Not only is such a search for a holy grail a total waste of time, far worse, systems that are right more often than they are wrong are decidedly less net profitable than their lower hit rate brethren:

Brett Steenbarger:

"...As a rule, maximizing batting average/minimizing drawdown comes at the cost of lowering overall system profitability...."


"William Eckhardt:

The Win/Loss Ratio
“One common adage on this subject that is completely wrongheaded is: You can’t go broke taking profits. That’s precisely how many traders do go broke. While amateurs go broke by taking large losses, professionals go broke by taking small profits. The problem in a nutshell is that human nature does not operate to maximize gain but rather to maximize the chance of a gain. The desire to maximize the number of winning trades (or minimize the number of losing trades) works against the trader. The success rate of trades is the least important performance statistic and may even be inversely related to performance. …

What really matters is the long-run distributions of outcomes from your trading techniques, systems, and procedures. But, psychologically, what seems of paramount importance is whether the positions that you have right now are going to work. Current positions seem to be crucial beyond any statistical justification. It’s quite tempting to bend your rules to make your current trades work, assuming that the favorability of your long-term statistics will take care of future profitability. Two of the cardinal sins of trading - giving losses too much rope and taking profits prematurely - are both attempts to make current positions more likely to succeed, to the severe detriment of long-term performance.”

Market Wizards

If you want a high hit rate system you can very easily achieve that through having stop losses that are larger than your take profits, that is all there is behind high hit rate strategies.

They do no more than provide psychological comfort at the cost of lowering your net profitability, and making it much harder and eventually impossible to keep compounding due to eventual liquidity issues.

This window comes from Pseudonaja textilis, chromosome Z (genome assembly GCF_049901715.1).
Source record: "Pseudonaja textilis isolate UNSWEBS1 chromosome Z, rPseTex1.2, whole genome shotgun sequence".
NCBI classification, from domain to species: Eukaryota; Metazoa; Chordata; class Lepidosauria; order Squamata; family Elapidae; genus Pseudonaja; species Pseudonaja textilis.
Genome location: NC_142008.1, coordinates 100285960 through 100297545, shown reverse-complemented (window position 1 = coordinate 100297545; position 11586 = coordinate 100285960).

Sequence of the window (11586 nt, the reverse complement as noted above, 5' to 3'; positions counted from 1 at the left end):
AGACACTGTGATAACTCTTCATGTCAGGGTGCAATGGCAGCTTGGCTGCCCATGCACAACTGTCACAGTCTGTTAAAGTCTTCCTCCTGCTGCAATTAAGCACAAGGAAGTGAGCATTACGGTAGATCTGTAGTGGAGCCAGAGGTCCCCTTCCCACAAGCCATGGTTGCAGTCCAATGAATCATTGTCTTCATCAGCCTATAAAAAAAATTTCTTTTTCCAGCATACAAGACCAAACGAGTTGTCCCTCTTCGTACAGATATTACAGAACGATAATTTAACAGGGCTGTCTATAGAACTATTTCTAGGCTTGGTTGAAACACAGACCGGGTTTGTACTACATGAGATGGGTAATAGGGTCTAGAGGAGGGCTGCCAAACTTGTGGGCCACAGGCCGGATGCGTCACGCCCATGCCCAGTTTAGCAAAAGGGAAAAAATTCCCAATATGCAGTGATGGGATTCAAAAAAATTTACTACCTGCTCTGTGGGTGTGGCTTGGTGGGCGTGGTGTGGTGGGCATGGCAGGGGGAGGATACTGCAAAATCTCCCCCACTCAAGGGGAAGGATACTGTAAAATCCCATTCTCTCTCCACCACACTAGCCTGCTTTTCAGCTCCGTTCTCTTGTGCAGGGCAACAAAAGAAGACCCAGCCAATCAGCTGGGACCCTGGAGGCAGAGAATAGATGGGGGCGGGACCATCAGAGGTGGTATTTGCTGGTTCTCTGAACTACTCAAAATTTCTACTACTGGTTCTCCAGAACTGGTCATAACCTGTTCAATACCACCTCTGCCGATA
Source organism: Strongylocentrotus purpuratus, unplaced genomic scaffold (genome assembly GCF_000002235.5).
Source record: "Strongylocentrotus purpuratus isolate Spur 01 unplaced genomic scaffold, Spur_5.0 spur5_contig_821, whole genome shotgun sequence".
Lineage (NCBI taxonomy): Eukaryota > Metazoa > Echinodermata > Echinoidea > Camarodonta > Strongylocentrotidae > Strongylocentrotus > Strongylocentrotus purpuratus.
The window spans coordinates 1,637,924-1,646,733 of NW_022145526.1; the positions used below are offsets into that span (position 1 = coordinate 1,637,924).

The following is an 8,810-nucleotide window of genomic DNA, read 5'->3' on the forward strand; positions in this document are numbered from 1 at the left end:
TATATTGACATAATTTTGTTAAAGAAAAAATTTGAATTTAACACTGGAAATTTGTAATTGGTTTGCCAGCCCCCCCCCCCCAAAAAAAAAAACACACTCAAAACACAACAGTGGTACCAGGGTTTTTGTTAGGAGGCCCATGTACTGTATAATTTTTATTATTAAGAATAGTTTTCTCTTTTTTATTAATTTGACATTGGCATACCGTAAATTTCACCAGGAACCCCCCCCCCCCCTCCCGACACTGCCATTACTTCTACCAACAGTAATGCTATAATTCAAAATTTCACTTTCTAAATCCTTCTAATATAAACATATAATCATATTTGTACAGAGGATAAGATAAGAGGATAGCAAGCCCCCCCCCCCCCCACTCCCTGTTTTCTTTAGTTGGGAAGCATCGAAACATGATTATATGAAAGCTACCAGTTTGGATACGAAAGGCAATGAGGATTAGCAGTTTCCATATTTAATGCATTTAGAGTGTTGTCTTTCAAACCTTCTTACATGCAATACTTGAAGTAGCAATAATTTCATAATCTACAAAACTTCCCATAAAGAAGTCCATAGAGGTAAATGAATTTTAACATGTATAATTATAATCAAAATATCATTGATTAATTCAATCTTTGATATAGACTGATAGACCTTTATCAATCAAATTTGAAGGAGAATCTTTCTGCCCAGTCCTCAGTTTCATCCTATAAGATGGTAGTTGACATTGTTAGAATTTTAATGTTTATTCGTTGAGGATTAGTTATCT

The following is probably the single most important insight on the way to wealth and fortune through trading:

Kenneth Grant, in "Trading Risk: Enhanced Profitability through Risk Control", depicts his experience as risk manager for some of the best and most successful hedge funds, amongst others Paul Tudor Jones funds and Steve Cohens SAC Capital, that:

ACROSS ALL MARKET CONDITIONS, TRADING STYLES, TIME FRAMES AND TRADERS, ONE RULE HOLDS TRUE:

10% OF ALL TRADES INEVITABLY ACCOUNT FOR 90% OF PROFITS !


Truly grasp that and you're on your way.

Have problems with that path that simply needs to be taken on the way towards your objective of net profitability and it's next to guaranteed that you'll end up as one of tradings 95% net losers, and you'll need to keep on asking customers what they want with their order.

Click the image to open in full size.
__________________
Markus
Doing without doing

Last edited by BSD; Jul 24, 2008 at 12:18pm. Reason: Changed pic of two fat girls stuffing themsleves with fries, really was a bit to unsettling must admit ;-)
BSD is offline   Reply With Quote
Old Jul 24, 2008, 12:02pm   #29
 
Vrothdar's Avatar
Joined Jun 2008
Was that image really necessary?! I'm about to have my lunch! Urgh!

Otherwise, good post.
Vrothdar is offline   Reply With Quote
Thanks! The following members like this post: BSD
Old Jul 24, 2008, 12:10pm   #30
BSD
 
BSD's Avatar
Joined Feb 2006
Hehe